Posted by: Beth Pariseau
Storage protocols (FC / iSCSI)
We received the following comment from a VAR based in Florida on our piece covering the newly proposed Fibre Channel over Ethernet (FCoE) standard:
The concept of FC over Ethernet has very limited value. According to this article, the FCoE consortium is targeting this at low-to-mid range servers, over 10 GbE, and as a convergence technology. While 10 GbE makes sense from the storage array to the switch, it makes little to no sense from the server to the switch for two reasons: first, low to mid range servers — where this is targeted, don’t have the I/O requirements to saturate 1 GbE much less 10 GbE, and their PCI busses would not be able to handle anywhere near 10GbE throughput (do the math), and second, the reason that FCP exists is not because of throughput, but deterministic response time, which is guaranteed by the FC protocol wheras the Ethernet protocol becomes more non-deterministic with high load. This lack of deterministic response time will not be fixed with FCoE.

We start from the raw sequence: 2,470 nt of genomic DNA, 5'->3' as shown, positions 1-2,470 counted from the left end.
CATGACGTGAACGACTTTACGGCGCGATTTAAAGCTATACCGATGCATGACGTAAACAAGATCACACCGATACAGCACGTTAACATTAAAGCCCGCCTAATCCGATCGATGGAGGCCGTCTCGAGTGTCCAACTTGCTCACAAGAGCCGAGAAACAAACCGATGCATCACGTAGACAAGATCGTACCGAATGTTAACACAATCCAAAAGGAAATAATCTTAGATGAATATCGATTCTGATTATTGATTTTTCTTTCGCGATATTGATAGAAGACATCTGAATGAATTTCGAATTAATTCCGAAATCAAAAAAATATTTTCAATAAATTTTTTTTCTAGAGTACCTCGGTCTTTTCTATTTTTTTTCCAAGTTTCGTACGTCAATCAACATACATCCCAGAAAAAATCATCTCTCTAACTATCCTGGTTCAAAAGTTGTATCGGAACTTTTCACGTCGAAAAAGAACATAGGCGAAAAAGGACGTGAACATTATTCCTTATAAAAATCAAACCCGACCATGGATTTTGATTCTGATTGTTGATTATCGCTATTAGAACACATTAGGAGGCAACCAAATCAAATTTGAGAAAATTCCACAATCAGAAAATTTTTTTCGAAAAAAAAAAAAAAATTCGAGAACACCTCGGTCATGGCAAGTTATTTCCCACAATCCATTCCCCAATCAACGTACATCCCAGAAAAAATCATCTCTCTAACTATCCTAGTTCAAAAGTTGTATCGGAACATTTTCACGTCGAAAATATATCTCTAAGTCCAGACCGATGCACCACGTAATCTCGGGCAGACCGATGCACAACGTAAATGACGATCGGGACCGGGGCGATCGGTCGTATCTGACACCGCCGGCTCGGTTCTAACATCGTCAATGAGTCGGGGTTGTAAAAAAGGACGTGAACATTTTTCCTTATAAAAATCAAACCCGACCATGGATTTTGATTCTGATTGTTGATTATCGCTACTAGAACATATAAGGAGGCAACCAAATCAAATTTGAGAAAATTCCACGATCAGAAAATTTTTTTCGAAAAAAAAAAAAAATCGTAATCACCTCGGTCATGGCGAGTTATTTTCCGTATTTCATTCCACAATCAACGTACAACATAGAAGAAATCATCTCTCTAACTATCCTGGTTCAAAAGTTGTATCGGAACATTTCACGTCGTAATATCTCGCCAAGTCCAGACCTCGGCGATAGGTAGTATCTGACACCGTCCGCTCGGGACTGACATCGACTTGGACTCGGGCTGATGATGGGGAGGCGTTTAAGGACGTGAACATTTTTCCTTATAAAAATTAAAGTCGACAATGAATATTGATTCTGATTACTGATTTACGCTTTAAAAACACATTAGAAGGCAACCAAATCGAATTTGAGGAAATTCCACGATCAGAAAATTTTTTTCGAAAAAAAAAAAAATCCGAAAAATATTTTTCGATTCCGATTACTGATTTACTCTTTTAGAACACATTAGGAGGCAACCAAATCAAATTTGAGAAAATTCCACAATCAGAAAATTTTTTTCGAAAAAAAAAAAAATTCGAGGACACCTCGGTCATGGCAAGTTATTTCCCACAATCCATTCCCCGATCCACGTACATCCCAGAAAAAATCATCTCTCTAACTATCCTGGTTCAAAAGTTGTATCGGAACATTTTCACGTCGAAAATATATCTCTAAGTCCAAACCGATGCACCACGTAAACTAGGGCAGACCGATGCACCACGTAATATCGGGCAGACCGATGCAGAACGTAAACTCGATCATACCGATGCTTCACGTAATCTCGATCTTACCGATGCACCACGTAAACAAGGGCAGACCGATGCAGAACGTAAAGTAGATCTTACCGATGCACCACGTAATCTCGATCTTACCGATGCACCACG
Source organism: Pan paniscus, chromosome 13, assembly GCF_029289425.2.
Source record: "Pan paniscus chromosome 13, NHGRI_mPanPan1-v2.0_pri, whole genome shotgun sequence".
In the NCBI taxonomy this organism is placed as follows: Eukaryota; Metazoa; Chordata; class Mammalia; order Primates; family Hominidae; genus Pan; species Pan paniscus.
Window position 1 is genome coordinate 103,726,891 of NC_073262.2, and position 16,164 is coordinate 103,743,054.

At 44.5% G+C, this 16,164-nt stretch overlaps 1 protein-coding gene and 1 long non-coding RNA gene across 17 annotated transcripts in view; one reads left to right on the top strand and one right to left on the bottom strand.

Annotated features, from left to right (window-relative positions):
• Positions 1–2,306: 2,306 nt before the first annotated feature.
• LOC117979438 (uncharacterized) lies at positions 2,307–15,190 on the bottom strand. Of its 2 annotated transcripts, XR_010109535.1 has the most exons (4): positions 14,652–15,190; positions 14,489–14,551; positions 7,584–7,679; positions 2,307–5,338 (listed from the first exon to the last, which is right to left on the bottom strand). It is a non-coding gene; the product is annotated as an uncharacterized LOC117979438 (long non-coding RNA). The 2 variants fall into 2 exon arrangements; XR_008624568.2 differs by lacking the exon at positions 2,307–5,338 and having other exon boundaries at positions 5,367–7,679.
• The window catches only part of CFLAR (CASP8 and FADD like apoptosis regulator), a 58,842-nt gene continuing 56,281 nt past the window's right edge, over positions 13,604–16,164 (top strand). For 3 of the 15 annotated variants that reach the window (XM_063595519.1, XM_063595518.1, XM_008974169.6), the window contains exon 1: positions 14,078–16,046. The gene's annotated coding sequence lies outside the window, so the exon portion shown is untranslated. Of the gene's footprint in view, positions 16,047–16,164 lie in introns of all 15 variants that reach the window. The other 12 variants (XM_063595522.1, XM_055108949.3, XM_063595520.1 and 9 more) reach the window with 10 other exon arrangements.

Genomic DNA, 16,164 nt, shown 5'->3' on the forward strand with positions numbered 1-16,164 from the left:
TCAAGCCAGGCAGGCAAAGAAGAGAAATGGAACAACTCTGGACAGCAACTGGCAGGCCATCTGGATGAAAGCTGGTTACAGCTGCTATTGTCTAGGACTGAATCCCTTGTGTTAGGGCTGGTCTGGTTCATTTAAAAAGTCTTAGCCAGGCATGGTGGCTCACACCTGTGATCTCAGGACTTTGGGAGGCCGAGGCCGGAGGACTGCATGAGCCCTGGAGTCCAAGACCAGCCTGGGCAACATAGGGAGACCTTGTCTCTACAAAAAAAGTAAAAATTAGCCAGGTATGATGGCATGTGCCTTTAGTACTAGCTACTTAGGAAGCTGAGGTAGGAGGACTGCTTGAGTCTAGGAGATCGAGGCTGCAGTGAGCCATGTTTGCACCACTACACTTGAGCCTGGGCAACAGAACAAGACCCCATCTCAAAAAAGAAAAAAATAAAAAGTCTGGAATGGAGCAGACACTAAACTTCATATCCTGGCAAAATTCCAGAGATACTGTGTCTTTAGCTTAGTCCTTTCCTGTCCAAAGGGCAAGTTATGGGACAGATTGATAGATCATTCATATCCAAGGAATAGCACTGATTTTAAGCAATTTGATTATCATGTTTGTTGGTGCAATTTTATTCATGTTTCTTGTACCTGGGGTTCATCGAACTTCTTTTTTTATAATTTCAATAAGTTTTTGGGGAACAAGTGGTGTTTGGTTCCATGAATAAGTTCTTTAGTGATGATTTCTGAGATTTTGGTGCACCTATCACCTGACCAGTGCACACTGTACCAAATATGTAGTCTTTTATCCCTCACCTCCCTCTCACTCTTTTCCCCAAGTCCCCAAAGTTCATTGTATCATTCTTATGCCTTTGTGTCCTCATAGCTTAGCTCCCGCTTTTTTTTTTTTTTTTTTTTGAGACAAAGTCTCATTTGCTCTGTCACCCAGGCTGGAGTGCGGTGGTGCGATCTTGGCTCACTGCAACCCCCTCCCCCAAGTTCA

For these reasons, FCoE to the server does not make sense on the low/mid (don’t need the throughput and couldn’t handle it anyway) or the high end (Ethernet lacks the predictable response time of FCP). So back to the question of FCoE over 10 GbE from the storage array to the switch — if the storage arrays were 10GbE capable, why not just use iSCSI, which is already supported and in wide use in the enterprise despite what some manufacturers’ marketing and media reports say? My personal opinion is that this is an effort on the part of manufacturers who are behind in iSCSI to change the game in an effort to compete, and provides little to no value to consumers.
We have the feeling this could develop into an interesting discussion in the industry over the next year or so as FC and iSCSI, originally at odds in the market, have increasingly been combined in tiered storage environments and multiprotocol systems. Still, combining the two protocols–especially in the same data stream–could become a thorny issue.
What do you think?